Seattle's Child

Your guide to a kid-friendly city

Sustainable feasting

Nat Stratton-Clarke, owner of Cafe Flora. Photo by Joshua Huston

Sustainable feasting

Bringing local to your holiday table

The diverse holidays of the next two months are the perfect time to practice seasonal, sustainable feasting— whether at home or in your favorite restaurants. By choosing locally grown ingredients and buying from local businesses, eating sustainably supports the region’s local food system and environment. Visiting restaurants focused on sustainability allows your family to see and taste the movement in action and gain ideas for bringing it all home.

For Megan Erb’s West Seattle family, sustainability and knowing who contributes to their meals has become more important over the years, especially during family celebrations.

A year-round practice

“For us, eating sustainably at the holidays isn’t any different than eating sustainably year round,” says Erb. “We like to make it a point to continue to support our local businesses, especially women-owned businesses in our neighborhood. That’s why we always get turkeys for the holidays and other special events from our local butcher shop in West Seattle. That shows our children that we care about eating sustainably and the environment year-round.”

If sustainable cooking or dining out is new to your family, there’s no better time than November and December to start.“Fall celebrates bountiful food and the farmer,” says Nat Stratton-Clarke, owner of Cafe Flora.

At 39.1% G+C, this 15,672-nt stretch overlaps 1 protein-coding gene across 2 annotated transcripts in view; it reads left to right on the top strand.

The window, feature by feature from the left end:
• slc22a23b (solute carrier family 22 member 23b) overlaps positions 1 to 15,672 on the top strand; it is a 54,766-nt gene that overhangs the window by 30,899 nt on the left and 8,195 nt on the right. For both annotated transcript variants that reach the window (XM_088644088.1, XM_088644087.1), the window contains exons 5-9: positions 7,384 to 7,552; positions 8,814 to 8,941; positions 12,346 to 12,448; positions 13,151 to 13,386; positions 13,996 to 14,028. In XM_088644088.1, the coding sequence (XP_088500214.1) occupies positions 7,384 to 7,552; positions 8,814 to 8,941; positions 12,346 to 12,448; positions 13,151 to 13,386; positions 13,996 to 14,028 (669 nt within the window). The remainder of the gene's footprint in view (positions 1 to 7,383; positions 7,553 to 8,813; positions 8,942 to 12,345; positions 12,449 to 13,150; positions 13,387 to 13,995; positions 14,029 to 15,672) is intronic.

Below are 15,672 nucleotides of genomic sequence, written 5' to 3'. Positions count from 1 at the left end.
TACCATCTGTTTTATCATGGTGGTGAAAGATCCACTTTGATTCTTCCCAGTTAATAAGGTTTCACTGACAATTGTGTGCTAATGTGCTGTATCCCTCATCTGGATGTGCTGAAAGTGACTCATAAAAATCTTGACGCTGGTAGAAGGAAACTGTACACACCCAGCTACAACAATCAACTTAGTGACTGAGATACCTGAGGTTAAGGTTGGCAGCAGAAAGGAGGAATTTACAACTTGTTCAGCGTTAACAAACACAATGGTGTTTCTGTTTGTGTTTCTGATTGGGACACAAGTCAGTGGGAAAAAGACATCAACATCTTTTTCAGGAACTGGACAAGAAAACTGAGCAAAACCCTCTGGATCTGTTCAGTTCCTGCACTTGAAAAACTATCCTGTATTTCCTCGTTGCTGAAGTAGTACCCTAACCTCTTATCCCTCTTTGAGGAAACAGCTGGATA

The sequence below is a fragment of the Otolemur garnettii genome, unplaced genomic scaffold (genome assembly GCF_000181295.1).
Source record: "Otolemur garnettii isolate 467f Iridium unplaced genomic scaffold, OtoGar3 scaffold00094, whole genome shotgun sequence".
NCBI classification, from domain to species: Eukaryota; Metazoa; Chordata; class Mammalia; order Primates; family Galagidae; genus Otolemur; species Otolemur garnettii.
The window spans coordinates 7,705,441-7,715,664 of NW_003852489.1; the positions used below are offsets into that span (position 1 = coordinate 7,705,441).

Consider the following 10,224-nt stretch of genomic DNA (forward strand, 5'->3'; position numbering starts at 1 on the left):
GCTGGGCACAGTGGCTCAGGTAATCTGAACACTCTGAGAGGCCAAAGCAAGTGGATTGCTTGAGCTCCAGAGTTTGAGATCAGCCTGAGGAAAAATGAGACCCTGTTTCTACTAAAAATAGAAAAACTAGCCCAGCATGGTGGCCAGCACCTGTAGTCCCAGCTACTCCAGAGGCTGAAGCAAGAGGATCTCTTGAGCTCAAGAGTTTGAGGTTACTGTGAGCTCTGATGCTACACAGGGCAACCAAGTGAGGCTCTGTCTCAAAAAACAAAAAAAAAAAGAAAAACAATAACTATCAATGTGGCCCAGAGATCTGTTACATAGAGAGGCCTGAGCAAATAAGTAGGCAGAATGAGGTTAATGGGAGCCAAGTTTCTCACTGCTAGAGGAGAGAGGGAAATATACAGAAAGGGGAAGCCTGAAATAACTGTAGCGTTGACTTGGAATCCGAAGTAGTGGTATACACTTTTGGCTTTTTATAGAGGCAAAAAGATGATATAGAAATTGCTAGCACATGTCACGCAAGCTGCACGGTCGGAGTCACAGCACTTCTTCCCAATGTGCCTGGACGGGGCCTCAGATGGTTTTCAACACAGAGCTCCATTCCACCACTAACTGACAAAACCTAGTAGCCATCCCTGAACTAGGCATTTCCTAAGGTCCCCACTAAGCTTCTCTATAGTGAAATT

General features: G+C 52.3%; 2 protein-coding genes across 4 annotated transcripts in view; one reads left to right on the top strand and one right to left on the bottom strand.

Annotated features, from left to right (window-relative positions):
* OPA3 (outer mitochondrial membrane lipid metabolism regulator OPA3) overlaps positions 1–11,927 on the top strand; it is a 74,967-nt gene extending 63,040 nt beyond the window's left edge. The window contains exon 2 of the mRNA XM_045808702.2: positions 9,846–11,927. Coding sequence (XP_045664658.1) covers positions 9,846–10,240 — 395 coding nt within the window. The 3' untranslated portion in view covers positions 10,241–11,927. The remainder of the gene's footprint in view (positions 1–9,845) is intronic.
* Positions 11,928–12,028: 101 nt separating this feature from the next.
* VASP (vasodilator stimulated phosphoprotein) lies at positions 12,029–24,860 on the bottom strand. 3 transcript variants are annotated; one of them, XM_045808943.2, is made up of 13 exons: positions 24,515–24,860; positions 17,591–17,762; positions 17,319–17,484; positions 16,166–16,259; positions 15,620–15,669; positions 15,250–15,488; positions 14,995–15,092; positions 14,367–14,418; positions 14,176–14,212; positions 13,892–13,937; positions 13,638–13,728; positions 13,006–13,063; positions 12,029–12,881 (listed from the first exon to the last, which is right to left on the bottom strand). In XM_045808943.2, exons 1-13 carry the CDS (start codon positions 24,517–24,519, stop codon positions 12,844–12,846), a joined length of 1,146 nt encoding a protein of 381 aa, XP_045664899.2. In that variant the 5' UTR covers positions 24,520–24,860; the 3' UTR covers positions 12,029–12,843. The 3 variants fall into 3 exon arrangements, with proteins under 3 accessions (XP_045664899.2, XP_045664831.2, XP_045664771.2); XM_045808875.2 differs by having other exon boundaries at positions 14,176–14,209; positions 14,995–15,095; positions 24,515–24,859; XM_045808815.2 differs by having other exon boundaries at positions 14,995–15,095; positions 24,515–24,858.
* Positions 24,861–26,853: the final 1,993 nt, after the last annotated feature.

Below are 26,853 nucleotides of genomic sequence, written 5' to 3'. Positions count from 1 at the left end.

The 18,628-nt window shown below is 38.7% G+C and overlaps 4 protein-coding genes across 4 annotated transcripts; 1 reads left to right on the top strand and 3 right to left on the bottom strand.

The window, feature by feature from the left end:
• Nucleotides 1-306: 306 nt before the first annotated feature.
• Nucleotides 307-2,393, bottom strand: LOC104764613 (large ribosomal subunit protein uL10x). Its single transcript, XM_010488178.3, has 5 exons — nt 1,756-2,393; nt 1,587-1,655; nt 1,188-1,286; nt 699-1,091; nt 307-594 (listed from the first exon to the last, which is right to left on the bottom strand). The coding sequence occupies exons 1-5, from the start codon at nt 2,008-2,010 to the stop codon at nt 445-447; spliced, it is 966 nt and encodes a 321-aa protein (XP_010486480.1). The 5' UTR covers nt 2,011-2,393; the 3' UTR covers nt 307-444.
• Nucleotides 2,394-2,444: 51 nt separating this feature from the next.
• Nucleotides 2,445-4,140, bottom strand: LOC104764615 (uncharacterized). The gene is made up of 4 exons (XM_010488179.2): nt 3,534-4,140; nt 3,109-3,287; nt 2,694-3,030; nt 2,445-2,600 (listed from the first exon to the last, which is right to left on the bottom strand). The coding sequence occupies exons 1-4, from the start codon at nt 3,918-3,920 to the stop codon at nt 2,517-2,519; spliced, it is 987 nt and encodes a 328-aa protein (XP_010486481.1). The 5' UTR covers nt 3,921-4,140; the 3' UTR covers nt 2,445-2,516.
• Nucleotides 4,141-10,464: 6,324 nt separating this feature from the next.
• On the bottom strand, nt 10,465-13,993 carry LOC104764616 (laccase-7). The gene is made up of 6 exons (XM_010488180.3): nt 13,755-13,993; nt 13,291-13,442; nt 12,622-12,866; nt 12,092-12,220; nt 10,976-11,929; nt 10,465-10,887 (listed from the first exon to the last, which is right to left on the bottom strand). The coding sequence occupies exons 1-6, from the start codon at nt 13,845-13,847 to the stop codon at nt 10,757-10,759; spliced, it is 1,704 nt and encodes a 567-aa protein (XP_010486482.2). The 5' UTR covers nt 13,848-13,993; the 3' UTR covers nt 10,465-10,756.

Get kids involves

“Feasts are about food, but they are also about family, so trying to get kids involved in the chopping and mixing always makes the meal taste just that much better.”

Stratton-Clarke says fall is his favorite time to share his passion for food with his twins, while at the same time nurturing the kids’ love of sustainably grown ingredients. Each year, the family celebrates the changing of the season by hitting up their local farmers’ market.There they taste a wide variety of apples grown in Washington. Each child chooses a favorite apple, then the family heads home to make an apple cobbler using different types of apples. Tasting, choosing, and cooking helps build a deeper understanding and appreciation of sustainable farming.

Stratton-Clarke’s twins get to meet farmers, enjoy the delicious tastes of fall fruit, and learn about variety.

Local markets are a great start

“The best place in Seattle to get sustainable and locally grown ingredients is your neighborhood farmers’ market,” says Stratton-Clarke.

“We are lucky to have so many great markets that now go year round and have produce that you are never going to find on a grocery store shelf. To be able to get 16 different kinds of apples makes apple pie taste out of this world!”

Preparing holiday feasts can sometimes be stressful, but Stratton-Clarke reminds families that we are lucky to live in the Pacific Northwest where fall and winter produce are abundant and varied.

“There is so much joy in getting together and sometimes the stress of preparing the feast can take over,” says Stratton-Clarke. “I love the simplicity of roasting root vegetables, or sauteing gorgeous fall mushrooms and putting them over polenta.”

Fall is mushroom season

Cafe Flora has thrived with this same spirit of variety and curiosity for more than 32 years. The Madison Park restaurant is a stalwart of locally-sourced vegetarian eating in Seattle. That commitment and a strong community vibe keeps families coming back, says Stratton-Clarke.